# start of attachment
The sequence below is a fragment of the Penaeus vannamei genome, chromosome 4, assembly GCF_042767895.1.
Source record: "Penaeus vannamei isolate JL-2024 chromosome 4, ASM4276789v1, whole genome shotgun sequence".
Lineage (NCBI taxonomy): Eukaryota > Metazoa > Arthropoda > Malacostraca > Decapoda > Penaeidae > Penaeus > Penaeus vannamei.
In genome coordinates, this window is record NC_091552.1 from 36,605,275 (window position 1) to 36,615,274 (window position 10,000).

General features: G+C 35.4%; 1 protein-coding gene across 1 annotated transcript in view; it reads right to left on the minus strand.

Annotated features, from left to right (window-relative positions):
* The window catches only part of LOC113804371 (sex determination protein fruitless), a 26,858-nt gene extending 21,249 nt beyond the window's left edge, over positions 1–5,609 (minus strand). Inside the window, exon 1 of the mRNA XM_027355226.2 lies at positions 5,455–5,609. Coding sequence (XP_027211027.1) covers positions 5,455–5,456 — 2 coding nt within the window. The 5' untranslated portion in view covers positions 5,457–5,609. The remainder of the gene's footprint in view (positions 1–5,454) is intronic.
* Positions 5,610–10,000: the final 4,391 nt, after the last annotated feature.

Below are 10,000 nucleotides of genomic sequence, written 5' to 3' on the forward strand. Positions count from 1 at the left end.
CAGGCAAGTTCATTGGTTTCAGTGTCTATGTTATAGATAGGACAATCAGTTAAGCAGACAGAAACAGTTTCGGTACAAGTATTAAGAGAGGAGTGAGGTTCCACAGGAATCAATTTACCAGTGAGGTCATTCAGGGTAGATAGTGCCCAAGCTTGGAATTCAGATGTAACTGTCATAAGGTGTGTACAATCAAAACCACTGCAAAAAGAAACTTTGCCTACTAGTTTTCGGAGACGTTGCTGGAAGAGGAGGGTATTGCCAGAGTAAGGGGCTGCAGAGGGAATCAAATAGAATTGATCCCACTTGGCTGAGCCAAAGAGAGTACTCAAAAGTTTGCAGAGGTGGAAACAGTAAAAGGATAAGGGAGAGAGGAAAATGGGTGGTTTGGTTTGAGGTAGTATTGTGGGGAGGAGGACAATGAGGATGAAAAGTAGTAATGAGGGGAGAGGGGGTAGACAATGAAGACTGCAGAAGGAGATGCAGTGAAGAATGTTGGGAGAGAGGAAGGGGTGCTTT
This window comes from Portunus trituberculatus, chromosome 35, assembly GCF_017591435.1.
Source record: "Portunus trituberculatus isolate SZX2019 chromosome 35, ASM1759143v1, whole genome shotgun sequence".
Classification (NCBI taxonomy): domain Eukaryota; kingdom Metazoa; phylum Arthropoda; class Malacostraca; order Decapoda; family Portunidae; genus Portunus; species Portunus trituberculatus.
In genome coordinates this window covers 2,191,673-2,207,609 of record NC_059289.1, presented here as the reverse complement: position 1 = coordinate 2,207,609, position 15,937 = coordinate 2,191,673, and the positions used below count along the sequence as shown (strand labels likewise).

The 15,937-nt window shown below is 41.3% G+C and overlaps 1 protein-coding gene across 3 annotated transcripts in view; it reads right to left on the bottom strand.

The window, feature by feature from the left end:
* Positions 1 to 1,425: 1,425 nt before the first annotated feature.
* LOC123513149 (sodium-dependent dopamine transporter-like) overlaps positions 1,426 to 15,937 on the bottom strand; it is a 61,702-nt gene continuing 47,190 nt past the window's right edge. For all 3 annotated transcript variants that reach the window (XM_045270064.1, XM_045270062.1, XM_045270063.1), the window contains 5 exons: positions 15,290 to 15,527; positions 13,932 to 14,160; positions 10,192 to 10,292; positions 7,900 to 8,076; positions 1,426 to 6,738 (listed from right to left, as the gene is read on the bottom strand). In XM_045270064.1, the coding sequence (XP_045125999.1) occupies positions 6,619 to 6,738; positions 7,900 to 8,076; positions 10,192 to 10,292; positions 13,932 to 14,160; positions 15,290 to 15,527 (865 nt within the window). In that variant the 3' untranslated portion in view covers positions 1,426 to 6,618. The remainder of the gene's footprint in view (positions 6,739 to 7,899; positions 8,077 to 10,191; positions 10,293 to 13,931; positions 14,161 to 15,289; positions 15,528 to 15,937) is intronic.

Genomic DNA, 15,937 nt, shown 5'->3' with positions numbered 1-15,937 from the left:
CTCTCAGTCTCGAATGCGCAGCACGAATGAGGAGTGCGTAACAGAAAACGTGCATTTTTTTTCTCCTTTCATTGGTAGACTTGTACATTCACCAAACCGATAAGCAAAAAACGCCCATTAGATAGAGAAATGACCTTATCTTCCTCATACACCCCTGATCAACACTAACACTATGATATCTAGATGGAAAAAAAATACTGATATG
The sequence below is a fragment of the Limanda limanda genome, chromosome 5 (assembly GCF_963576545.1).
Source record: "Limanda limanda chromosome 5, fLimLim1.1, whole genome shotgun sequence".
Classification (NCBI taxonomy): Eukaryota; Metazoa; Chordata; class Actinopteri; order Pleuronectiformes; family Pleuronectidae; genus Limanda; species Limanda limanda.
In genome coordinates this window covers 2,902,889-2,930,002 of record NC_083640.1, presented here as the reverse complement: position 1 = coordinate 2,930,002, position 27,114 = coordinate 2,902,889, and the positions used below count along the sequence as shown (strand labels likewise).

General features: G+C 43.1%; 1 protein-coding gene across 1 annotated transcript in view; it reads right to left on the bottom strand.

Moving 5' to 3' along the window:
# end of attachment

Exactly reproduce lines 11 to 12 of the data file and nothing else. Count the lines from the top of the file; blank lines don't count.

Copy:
This window comes from Portunus trituberculatus, chromosome 35, assembly GCF_017591435.1.
Source record: "Portunus trituberculatus isolate SZX2019 chromosome 35, ASM1759143v1, whole genome shotgun sequence".